July Housing Starts were reported today above expectations, at 1.206 annual rate, the highest in 8 years. It is a strong number. To understand its expected impact on the overall economy going forward, let’s take a longer-term view.
In the chart, I show Housing Starts, a measure of U.S. home building (home sales also mirror this series closely), starting from 1960. The series is highly cyclical – construction rises to an annual rate of about 1.75 million homes (or more in some periods) during economic expansions, and falls to about 1 million for a few months during recessions. This past recession was an exception, however – not only did construction drop to all-time lows around 500,000 homes in 2009, but it also stayed at depressed levels for several years. Even now, at a 1.2 million annual rate, construction is only slightly above the typical low levels of previous recessions.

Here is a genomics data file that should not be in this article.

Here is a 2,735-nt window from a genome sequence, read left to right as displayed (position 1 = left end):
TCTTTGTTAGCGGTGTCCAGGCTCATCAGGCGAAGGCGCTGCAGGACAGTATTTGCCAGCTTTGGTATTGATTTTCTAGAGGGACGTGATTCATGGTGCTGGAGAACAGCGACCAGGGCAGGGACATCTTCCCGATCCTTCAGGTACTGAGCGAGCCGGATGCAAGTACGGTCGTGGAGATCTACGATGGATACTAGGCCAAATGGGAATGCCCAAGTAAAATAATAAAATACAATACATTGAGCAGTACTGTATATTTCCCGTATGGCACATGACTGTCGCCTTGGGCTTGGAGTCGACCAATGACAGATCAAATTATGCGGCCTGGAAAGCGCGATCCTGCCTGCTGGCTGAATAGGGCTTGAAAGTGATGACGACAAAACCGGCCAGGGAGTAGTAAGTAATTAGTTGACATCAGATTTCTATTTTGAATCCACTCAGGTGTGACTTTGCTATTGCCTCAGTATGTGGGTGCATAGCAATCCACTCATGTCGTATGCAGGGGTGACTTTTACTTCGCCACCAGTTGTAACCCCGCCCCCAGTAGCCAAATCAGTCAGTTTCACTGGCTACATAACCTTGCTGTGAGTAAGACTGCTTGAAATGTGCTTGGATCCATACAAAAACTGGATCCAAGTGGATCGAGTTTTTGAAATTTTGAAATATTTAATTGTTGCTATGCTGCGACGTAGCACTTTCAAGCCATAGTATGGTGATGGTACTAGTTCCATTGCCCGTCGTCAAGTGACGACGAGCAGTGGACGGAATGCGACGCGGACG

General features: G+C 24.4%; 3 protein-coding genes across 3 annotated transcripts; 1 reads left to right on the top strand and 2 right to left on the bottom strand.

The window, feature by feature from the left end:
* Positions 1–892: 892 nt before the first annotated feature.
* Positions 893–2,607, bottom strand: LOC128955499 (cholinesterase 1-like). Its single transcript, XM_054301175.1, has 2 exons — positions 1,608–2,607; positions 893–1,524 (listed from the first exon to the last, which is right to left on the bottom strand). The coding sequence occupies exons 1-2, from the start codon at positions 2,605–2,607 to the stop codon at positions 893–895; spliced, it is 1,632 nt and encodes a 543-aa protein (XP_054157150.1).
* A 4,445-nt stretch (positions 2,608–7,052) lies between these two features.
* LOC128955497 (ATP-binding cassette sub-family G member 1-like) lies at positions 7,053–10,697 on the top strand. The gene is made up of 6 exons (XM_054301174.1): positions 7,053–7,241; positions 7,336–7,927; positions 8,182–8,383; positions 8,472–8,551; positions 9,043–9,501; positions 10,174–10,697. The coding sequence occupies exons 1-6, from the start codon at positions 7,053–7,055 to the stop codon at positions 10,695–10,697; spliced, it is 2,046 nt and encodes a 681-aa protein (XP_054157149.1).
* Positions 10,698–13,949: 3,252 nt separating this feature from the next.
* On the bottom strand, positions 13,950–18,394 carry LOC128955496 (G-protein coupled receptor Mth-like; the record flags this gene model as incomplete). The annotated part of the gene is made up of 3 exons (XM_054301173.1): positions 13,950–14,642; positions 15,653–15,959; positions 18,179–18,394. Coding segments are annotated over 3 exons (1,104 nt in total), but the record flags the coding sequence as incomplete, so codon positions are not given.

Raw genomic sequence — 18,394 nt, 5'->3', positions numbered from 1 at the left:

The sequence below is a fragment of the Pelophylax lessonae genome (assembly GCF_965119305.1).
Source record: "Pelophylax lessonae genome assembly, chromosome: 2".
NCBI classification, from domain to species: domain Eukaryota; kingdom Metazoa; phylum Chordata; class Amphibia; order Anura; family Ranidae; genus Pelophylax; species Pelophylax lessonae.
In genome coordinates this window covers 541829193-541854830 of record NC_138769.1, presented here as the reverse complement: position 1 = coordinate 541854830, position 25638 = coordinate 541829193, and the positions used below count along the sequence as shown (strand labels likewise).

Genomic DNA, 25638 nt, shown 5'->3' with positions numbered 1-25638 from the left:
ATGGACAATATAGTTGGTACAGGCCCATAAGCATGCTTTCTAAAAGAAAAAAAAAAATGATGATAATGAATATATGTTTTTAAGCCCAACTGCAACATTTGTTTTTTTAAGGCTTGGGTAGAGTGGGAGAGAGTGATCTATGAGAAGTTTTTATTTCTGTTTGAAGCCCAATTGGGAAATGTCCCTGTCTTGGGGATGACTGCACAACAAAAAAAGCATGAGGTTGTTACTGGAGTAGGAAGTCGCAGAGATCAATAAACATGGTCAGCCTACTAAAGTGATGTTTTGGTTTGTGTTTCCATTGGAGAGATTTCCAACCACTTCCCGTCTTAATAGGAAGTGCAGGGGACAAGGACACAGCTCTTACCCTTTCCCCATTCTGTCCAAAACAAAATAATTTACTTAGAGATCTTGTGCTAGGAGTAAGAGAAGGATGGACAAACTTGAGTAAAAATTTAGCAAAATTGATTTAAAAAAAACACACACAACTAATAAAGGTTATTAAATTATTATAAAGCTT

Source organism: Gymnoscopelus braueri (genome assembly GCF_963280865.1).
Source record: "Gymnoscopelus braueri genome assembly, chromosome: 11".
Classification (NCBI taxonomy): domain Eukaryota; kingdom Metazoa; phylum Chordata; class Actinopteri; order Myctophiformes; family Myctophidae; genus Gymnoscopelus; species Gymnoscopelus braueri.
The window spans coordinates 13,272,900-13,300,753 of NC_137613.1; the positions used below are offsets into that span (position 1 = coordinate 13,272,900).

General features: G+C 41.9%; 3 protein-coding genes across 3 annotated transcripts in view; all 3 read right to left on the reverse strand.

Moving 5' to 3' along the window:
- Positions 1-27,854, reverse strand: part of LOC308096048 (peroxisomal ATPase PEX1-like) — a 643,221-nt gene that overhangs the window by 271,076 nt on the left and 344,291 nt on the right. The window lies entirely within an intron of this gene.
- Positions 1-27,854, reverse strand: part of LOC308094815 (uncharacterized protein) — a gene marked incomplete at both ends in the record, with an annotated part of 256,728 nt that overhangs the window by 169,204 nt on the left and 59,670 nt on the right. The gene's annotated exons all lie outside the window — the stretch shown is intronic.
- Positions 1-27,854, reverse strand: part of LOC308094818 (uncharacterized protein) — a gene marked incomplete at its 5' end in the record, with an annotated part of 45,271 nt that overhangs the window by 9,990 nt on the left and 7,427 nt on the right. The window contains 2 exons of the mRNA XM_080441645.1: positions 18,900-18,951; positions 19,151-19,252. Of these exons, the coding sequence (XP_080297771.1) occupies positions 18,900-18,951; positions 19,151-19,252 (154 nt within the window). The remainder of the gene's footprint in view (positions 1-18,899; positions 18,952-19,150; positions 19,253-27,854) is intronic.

One important consequence – the rate of home ownership (the orange line on the graph) has dropped to 63.5%, its lowest since records began in 1980. It appears that the limited supply of houses was insufficient to satisfy demand. While there are multiple factors (slow income growth, younger demographics driven by the Millenials), low supply was the key reason for the drop in home ownership, as it led the decline in home ownership by 1-3 years.
The conclusion is simple: in order to satisfy demand and lift the home ownership rate, a considerably higher home building rate is first required. Home construction volume, jobs, and incomes are poised to grow at a faster rate than in recent years. This growth could continue for a long period of time.
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